Stepping stones can be a nice, decorative touch to add to your yard, but at the same time, they can be very functional. You can purchase these stones at home stores, but if you would like to save a little money and create a unique style and pattern, then making them yourself may be the answer. It is a fairly simple project that just requires some patience and creativity.
- Skill level:
- Moderately Easy
Things you need
- Paving stone forms
- Quick-setting concrete
- Fabric mesh
- Large bucket
- Trowel shovel
- Petroleum jelly
- Rubber hammer
- Wire brush
- Concrete sealer
Decide what size and shape you want to use for your paving stone. You can use squares, rectangles, circles or just about any shape you can think of.
Purchase the form-shape you want. These can be found at home centres or garden supply stores. You can also build your own form shapes if you choose using 1-by-4-inch boards for the outside of the frame and a piece of plywood for the base.
Using petroleum jelly to coat the sides and base of your paving stone forms. This will keep the concrete from sticking to the form and make for easy removal once the concrete has set up and cured.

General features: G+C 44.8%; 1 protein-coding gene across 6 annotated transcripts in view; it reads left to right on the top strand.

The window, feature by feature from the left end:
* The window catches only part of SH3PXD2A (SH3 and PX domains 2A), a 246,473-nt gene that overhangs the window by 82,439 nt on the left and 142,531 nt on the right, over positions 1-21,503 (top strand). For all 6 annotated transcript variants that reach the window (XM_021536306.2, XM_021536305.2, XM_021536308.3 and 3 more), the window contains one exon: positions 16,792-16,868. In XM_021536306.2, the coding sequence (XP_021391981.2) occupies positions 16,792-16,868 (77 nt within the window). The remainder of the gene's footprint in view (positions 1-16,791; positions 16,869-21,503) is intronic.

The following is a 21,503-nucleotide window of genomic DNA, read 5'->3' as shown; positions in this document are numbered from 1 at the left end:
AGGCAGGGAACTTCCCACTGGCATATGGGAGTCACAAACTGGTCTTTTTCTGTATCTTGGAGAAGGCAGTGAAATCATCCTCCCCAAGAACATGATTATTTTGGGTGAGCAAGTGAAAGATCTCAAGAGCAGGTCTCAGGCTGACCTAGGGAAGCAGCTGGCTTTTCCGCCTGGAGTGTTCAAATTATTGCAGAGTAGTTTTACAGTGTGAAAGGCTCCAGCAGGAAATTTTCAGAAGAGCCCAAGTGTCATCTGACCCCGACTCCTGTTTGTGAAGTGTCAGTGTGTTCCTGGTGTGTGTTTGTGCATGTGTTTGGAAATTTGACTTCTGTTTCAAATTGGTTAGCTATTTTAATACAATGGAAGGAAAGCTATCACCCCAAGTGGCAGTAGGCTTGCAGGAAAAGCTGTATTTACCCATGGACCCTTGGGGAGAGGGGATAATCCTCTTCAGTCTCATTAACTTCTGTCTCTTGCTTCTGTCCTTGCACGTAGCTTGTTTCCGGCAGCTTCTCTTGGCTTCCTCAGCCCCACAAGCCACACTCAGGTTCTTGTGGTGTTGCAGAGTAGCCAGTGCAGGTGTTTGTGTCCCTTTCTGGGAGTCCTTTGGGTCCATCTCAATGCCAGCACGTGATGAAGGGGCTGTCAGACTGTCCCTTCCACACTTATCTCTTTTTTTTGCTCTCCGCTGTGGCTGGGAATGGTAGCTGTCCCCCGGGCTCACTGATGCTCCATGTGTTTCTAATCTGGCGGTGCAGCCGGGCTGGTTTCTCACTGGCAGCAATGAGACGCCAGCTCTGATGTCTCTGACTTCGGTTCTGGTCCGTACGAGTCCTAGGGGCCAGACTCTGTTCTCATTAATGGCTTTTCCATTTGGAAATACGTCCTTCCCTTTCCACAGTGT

Cut a piece of the fabric mesh to fit the bottom of the form. Any type of mesh will work; cloth, metal and fibreglass are all good options. The concrete will be poured on top of the mesh, and when it cures, the mesh will provide strength to the stone.
Mix the quick-setting concrete with water, according to the directions on the package. You will want to make enough to fill the form with a little extra just in case you need it; it is better to have a little too much than not enough.
Pour the concrete into the form and on top of the mesh. Tap the sides of the form with the rubber hammer. This helps eliminate any air voids that may be trapped in the concrete that could compromise the strength of the cured product. Set it aside on a flat area, out of direct sunlight, and leave for at least 24 hours.
Remove the stones by turning the form upside down on the ground and tapping with the rubber hammer. The stone should slip right out.
Clean the stone with a wire brush to remove any loose pieces. Paint on the concrete sealer and set it aside to dry. If you do not seal the concrete, water will penetrate the stone and break it up over time. After 24 hours, the stone should be ready to be put in place.
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